Getting your Garden Ready to Grow: Spring Rejuvenation made Easy
by Rob Sproule
April is the most idealistic month, when gardeners’ fancies turn lightly to thoughts of ripening tomatoes sweet peas climbing. It’s also the ugliest month, the muddy brown stretch between winter and spring, when warm days tease and cold snaps terrify.
Receding snow can be brutally honest, and rarely reveals black, rich garden beds ready to be sown into. More often it exposes soil that is either too muddy or too depleted (ie. dusty) to grow the blue ribbon veggies.
The importance of healthy dirt doesn’t get quite as much coverage in the glossy magazine as the latest tea rose or the hottest new pepper. But it’s hard to have a healthy root system without healthy soil, and it’s impossible to have a blooming, fruiting plant without good roots.
Good drainage is about finding the balance between having good drainage and keeping enough nutrient rich medium at root level. The science to testing your garden’s drainage is in the palm of your hand.
Grab a handful of moist (but not wet) soil and squeeze it tight. If the clump holds loosely together as you open your hand, but crumbles with a jabbed fingertip, you happily have Goldilocks soil (neither too much sand or too much clay, but just the right amount of loam). If this isn’t your soil, make it your goal.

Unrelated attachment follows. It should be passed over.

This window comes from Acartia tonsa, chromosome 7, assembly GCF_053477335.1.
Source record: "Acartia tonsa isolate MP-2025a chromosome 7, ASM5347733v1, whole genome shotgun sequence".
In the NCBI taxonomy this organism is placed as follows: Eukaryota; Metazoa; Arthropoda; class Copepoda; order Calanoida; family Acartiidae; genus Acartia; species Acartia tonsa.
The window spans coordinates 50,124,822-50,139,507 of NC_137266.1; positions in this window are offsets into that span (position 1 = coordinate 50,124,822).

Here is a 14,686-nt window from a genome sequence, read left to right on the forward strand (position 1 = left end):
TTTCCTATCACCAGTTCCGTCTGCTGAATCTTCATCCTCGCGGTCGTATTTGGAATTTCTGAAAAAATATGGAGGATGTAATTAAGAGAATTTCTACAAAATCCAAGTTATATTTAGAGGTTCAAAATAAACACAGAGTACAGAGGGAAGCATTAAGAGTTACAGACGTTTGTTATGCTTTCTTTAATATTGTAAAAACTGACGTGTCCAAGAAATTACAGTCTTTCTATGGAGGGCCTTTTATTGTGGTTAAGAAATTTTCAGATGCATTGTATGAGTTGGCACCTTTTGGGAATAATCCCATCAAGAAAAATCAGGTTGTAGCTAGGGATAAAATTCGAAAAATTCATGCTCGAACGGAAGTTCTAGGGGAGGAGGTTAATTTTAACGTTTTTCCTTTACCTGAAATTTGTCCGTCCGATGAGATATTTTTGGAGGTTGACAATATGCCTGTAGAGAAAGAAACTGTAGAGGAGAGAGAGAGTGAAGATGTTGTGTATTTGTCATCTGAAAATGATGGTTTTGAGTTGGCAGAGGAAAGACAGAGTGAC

If the clump of soil falls apart instantly when your hand opens, your soil is too sandy. This means that your garden’s drainage is too good, and if you dig a 6″ hole and fill it with water, it will probably drain right away.
Even a healthy garden plot, if not annually amended, will eventually turn dusty. This is because essential nutrients like nitrogen and potassium, which edibles need in abundance, are depleted by natural draining (they’re water soluble) and hungry, hungry edibles like corn.
Amending sandy soil is fairy easy. Measure the size of the garden space that needs work (get an idea of how many square meters it contains).
Head to the Garden Centre and grab 1 40 litre bag of compost (no significant difference between sheep and steer) or Sea Soil (my favourite) for every square meter of ground. 1 bag per square meter will give you a 4-5 cm layer, which is ideal for annual touch-ups. If your garden looks like a Grapes of Wrath style dustbowl, double it to an 8-10 cm layer.
With a full size shovel or pitch fork, blend the layers evenly together. If using a roto-tiller make sure the blades are deep enough.
Too Much Clay
If you open your hand and your clump or soil is as tight as a golf ball, you’ve got clay. Don’t worry, you’re far from alone in this. While clay based soils retains nutrients, it stays soggy and is usually so dense that young, fibrous roots can’t grow into it.
While amending sandy soils is about adding nutrient retention, amending clay is all about opening the pores for delicate roots to be able to breath. Head to the Garden Center and look for the peat moss.
Peat moss bags are compressed, so one bag goes a long way. It’s also the most affordable garden amendment. Unless your clay based garden still contains ample black loam/earth, you’ll still need some compost as peat moss is for improving drainage only and contains very few nutrients.